In July 1976 Clarke began an extensive tour of New Zealand with singer John Grenell and a five-piece band, though some critics felt that there was too much music and not enough Dagg. There were also syndicated radio shows, and further books and albums, and the Dagg song ‘Gumboots’ spent three months in the New Zealand charts. Clarke starred as Dagg in a short film, Dagg day afternoon (1977), which had a cinematic release on a double bill with Geoff Murphy’s Wild man, which Clarke also appeared in. By this time, though, Clarke had begun to despair of making a living as an entertainer in New Zealand. By the time the last Fred Dagg television show screened in late 1978, Clarke had moved to Australia.


Clarke had first appeared on Australian television in early 1977, and he had soon found he could make a better living as an entertainer in Melbourne than in New Zealand. The opportunities were more numerous and the canvas for social satire broader. After a period alternating between Wellington and Melbourne, Clarke and Helen decided to make Melbourne their permanent home. Clarke lived in Australia for the rest of his life, although he occasionally mastered his dislike of flying to visit New Zealand.

Clarke honed his writing and research skills by performing daily radio monologues as Dagg for the Australian Broadcasting Corporation (ABC) from 1977; he gradually made Dagg more cosmopolitan to more effectively satirise the Australian scene. The engagement ended abruptly in 1981, after Clarke declined the ABC’s request that he tone down his satirical takes on politics and current affairs.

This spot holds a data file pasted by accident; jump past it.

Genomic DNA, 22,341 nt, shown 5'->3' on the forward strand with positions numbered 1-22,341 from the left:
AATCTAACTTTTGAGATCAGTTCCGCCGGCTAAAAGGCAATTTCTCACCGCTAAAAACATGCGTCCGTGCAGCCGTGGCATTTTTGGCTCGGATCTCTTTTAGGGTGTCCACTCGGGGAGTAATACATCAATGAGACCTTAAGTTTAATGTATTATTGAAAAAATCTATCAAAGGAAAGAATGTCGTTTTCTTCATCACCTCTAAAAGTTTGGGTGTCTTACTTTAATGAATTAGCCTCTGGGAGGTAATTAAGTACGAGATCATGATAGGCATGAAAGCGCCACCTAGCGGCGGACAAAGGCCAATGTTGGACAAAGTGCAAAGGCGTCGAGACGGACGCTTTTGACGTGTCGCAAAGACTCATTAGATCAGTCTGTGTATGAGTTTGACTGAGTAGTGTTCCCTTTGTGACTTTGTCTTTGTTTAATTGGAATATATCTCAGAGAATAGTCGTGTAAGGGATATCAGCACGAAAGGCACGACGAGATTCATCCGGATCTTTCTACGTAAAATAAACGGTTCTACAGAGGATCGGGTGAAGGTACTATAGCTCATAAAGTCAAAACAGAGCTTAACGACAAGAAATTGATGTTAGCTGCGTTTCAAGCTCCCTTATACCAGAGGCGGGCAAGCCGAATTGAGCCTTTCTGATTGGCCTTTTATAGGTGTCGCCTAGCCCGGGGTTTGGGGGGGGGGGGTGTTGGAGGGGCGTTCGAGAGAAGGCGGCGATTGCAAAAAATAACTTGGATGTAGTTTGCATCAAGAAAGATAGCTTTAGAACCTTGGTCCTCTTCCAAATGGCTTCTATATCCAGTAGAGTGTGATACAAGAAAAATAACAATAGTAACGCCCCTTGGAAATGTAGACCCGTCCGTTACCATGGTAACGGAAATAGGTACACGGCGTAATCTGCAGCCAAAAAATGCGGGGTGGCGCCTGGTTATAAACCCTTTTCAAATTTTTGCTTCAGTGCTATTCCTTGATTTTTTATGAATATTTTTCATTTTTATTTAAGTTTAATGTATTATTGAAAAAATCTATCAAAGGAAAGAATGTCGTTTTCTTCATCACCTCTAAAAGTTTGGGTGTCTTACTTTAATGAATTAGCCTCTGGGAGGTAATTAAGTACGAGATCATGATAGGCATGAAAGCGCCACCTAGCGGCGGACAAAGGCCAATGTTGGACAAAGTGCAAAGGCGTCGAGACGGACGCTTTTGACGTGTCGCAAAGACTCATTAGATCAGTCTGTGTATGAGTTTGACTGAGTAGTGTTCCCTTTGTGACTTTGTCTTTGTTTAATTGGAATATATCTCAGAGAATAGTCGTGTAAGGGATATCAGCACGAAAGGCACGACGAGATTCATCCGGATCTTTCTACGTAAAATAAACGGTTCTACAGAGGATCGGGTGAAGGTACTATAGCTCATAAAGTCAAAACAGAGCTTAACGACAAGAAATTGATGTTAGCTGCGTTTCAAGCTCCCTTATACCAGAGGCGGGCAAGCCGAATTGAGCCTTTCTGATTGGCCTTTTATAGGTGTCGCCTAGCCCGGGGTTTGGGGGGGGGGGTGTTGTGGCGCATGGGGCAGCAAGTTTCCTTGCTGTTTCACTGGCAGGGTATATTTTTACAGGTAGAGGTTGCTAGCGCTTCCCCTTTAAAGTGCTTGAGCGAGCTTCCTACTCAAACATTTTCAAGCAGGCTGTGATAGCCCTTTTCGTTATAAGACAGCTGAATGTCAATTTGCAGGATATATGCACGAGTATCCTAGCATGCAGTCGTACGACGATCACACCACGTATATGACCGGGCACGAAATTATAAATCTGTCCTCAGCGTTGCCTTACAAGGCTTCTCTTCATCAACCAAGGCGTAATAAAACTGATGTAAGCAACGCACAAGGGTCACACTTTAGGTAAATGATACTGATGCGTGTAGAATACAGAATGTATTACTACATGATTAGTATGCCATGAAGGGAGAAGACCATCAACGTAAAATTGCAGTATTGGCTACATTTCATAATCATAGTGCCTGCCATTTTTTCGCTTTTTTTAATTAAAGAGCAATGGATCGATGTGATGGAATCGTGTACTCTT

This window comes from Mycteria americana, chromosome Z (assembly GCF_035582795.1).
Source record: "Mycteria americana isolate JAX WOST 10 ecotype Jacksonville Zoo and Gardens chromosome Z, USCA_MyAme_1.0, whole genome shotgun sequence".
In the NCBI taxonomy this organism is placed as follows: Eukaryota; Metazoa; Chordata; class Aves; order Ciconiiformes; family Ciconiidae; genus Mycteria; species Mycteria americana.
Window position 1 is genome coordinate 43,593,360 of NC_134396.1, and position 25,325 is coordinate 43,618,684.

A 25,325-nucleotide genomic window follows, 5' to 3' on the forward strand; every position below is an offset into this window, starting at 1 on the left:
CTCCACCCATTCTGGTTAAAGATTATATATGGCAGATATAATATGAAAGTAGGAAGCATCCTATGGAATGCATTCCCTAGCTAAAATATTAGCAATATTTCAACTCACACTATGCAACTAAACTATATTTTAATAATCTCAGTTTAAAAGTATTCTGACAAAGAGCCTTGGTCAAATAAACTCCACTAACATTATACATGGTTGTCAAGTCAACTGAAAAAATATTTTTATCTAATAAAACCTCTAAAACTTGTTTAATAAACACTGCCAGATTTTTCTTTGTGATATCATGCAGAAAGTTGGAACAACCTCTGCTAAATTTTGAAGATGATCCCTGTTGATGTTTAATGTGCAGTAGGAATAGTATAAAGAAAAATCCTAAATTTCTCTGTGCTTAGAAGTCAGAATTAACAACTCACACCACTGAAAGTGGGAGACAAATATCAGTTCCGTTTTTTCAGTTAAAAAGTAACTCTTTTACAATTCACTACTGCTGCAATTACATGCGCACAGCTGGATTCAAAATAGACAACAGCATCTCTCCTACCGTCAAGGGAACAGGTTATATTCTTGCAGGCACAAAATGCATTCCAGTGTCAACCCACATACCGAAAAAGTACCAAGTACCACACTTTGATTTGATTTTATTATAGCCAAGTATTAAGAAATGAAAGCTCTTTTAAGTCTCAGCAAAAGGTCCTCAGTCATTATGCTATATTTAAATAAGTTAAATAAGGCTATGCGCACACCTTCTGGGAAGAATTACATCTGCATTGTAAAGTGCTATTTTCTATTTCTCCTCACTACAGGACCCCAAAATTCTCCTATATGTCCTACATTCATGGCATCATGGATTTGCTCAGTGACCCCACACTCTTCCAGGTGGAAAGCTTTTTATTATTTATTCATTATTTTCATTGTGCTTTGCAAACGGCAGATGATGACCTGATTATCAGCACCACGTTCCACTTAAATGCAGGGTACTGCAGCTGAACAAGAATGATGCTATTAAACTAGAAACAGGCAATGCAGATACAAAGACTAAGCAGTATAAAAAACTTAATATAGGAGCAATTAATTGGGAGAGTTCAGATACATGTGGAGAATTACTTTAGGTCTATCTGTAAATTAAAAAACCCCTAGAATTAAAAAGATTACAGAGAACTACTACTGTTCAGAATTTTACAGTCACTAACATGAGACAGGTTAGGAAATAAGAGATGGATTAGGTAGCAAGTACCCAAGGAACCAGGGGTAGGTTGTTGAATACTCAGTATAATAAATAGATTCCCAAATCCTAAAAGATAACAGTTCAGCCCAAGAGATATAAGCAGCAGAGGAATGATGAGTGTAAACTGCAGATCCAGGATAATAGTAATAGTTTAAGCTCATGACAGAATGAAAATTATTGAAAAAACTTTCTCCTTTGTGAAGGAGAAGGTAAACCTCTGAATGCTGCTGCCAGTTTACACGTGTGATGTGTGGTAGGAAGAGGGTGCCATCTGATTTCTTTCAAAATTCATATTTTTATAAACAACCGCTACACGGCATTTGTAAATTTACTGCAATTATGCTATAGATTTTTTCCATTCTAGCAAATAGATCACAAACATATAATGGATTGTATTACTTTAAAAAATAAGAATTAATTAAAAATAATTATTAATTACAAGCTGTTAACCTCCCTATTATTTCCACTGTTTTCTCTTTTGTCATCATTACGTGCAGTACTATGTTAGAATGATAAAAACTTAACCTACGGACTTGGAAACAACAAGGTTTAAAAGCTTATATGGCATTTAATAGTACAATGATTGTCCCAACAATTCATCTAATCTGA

After his radio job ended, Clarke turned his attention to television and film. He co-created and co-wrote the ABC comedy series The fast lane (1983–5) with Andrew Knight, and co-wrote and appeared in the sketch comedy show The Gillies report (1985–6). In the latter he delivered deadpan commentaries on the made-up sport of farnarkeling, and parodied politicians while dressed as an exotic bird. In 1993 he adapted his and Ross Stevenson’s 1991 stage show, the political satire A Royal Commission into the Australian economy, into a television feature.

Clarke wrote and appeared in a number of films, starting with Lonely hearts (1982), which he co-wrote with its director Paul Cox. In 1986 he performed the voice of Wal’ Footrot, another iconic New Zealand farming character, in the hit animated film Footrot Flats: the dog’s tail tale, which was adapted from Murray Ball’s comic strip. He reunited with Geoff Murphy for a brief cameo role in the 1988 action comedy Never say die, and played supporting roles in the films A matter of convenience (1987), Blood oath (1989), Death in Brunswick (1990) and Crackerjack (2001). He co-wrote Lust and revenge (1996) with Cox.

Collaborations with Bryan Dawe and later film and television career